Chemical elements
  Uranium
    Isotopes
    Energy
    Production
    Application
    Physical Properties
    Chemical Properties
      Pyrophoric
      Influence of Light
      Electrochemistry
      Detection
      Estimation
    Compounds
    PDB 1anv-3pu4

Influence of Light on Uranium Compounds






It has already been mentioned that uranyl salts in solution exhibit a greenish fluorescence. If the solutions are exposed to light in the presence of readily oxidisable organic substances, such as alcohol, reduction takes place, uranous salts being formed. At the same time the fluorescence disappears, the uranous salts not exhibiting this property. This reduction under the influence of light is known as photolysis, and has been the subject of much investigation. The action is accelerated by the presence of substances which destroy fluorescence, and the two phenomena appear to be connected. It has been suggested by Baur that when light is absorbed by the uranyl ion, the uranium assumes a more active condition. If any substance is present with which the active uranium can react, it does so, and suffers reduction; but if not, the reverse reaction takes place, with emission of fluorescence. Baur further suggests that during absorption of light the hexavalent uranium is resolved into octavalent and trivalent uranium thus:

5UVI + light → 3UVIII + 2UIII,

and that, as the absorbed energy is given off in the form of fluorescence, the reverse reaction occurs, the hexavalent uranium being again produced. This reverse reaction, however, is prevented from taking place by the presence of substances which destroy fluorescence; these are generally either reducing agents, such as oxalic acid, potassium iodide, or uranous salts, which might be expected to destroy any salts of octavalent uranium; or oxidising agents, such as ferric salts, which would react with salts of trivalent uranium. In the decomposition of oxalic acid by means of uranyl sulphate under the influence of light, carbon monoxide and carbon dioxide are evolved, and the trivalent uranium compounds react with unchanged hexavalent uranium, forming products in an intermediate stage of oxidation. A small quantity of formic acid is found in the solution, but this is unable to accumulate since it is used up in reducing the uranyl-ion to uranous-ion. The final product of the reduction of uranyl oxalate is a violet hydrated form of urano-uranic oxide.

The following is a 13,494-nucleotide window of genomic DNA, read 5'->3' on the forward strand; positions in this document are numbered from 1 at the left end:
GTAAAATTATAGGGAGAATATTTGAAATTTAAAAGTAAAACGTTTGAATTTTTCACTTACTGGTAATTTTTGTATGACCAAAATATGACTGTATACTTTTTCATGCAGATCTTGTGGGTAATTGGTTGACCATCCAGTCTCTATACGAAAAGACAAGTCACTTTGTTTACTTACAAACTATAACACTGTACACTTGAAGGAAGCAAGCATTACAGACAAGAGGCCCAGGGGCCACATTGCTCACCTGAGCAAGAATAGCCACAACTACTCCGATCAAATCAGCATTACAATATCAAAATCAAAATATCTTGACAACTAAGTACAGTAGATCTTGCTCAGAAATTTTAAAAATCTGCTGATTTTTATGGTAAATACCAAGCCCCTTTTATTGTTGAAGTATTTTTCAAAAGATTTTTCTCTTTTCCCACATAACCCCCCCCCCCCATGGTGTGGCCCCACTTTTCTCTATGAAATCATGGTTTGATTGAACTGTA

Many oxidation and reduction reactions, especially in organic chemistry, are in consequence considerably influenced by the presence of uranyl salts under the action of light. The reaction may also be used as a means of preparing uranous salts, by exposing to light a solution of the uranyl salt containing the requisite quantity of the acid entering into the constitution of the salt, and a readily oxidisable substance such as alcohol. In the case of the chloride the reaction is as follows:

UO2Cl2 + 2HCl + C2H5.OH = UCl4 + CH3.CHO + 2H2O.

If insufficient acid is added, basic salts result; while if the reaction is allowed to proceed further, a black precipitate of uranous hydroxide is obtained.

Photoelectric Cells

A noteworthy effect which appears to be in some way connected with photolysis was discovered by Baur, who observed that the potential difference at a platinum electrode immersed in a solution containing both uranyl and uranous salts was considerably less positive when exposed to sunlight than when kept in the dark. If two platinum electrodes are immersed in a solution of the mixed salts, and it is arranged so that one electrode is exposed to a bright light while the other is kept in the dark, the cell can be made to furnish a current. The displacement of potential appears to be due to changes which occur in the uranyl salt under the influence of light, possibly with formation of pentavalent and octavalent uranium. The effect is weakened by the presence of those substances which inhibit the fluorescence of uranyl compounds.

Many uranium salts, like other fluorescent and phosphorescent substances, are triboluminescent - that is, they emit light when crushed.


© Copyright 2008-2012 by atomistry.com